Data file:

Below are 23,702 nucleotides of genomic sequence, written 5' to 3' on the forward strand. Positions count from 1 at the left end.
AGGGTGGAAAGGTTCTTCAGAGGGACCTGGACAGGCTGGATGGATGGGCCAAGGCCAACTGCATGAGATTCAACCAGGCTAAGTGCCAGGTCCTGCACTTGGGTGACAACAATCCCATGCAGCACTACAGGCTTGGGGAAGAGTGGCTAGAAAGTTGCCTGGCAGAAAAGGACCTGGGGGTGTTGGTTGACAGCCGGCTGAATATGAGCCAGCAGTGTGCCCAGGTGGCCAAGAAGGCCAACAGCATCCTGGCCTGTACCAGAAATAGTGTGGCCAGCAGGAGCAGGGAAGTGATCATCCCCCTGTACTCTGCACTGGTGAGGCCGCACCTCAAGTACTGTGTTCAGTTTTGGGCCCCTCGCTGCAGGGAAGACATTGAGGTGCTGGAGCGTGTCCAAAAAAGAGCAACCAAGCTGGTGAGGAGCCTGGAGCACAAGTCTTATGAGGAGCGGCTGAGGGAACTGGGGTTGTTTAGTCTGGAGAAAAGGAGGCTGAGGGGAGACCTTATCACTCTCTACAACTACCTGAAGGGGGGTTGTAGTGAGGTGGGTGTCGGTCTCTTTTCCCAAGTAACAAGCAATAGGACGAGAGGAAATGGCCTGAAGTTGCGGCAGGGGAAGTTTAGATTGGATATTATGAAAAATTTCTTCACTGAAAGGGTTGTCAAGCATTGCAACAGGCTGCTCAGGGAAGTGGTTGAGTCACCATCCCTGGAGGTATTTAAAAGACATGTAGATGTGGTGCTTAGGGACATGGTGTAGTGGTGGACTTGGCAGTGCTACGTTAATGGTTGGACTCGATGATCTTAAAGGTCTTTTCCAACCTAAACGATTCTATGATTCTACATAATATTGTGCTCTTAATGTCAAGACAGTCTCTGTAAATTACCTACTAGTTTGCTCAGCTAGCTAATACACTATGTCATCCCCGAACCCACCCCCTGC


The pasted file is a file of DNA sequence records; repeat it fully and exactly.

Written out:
Below are 23,702 nucleotides of genomic sequence, written 5' to 3' on the forward strand. Positions count from 1 at the left end.
AGGGTGGAAAGGTTCTTCAGAGGGACCTGGACAGGCTGGATGGATGGGCCAAGGCCAACTGCATGAGATTCAACCAGGCTAAGTGCCAGGTCCTGCACTTGGGTGACAACAATCCCATGCAGCACTACAGGCTTGGGGAAGAGTGGCTAGAAAGTTGCCTGGCAGAAAAGGACCTGGGGGTGTTGGTTGACAGCCGGCTGAATATGAGCCAGCAGTGTGCCCAGGTGGCCAAGAAGGCCAACAGCATCCTGGCCTGTACCAGAAATAGTGTGGCCAGCAGGAGCAGGGAAGTGATCATCCCCCTGTACTCTGCACTGGTGAGGCCGCACCTCAAGTACTGTGTTCAGTTTTGGGCCCCTCGCTGCAGGGAAGACATTGAGGTGCTGGAGCGTGTCCAAAAAAGAGCAACCAAGCTGGTGAGGAGCCTGGAGCACAAGTCTTATGAGGAGCGGCTGAGGGAACTGGGGTTGTTTAGTCTGGAGAAAAGGAGGCTGAGGGGAGACCTTATCACTCTCTACAACTACCTGAAGGGGGGTTGTAGTGAGGTGGGTGTCGGTCTCTTTTCCCAAGTAACAAGCAATAGGACGAGAGGAAATGGCCTGAAGTTGCGGCAGGGGAAGTTTAGATTGGATATTATGAAAAATTTCTTCACTGAAAGGGTTGTCAAGCATTGCAACAGGCTGCTCAGGGAAGTGGTTGAGTCACCATCCCTGGAGGTATTTAAAAGACATGTAGATGTGGTGCTTAGGGACATGGTGTAGTGGTGGACTTGGCAGTGCTACGTTAATGGTTGGACTCGATGATCTTAAAGGTCTTTTCCAACCTAAACGATTCTATGATTCTACATAATATTGTGCTCTTAATGTCAAGACAGTCTCTGTAAATTACCTACTAGTTTGCTCAGCTAGCTAATACACTATGTCATCCCCGAACCCACCCCCTGC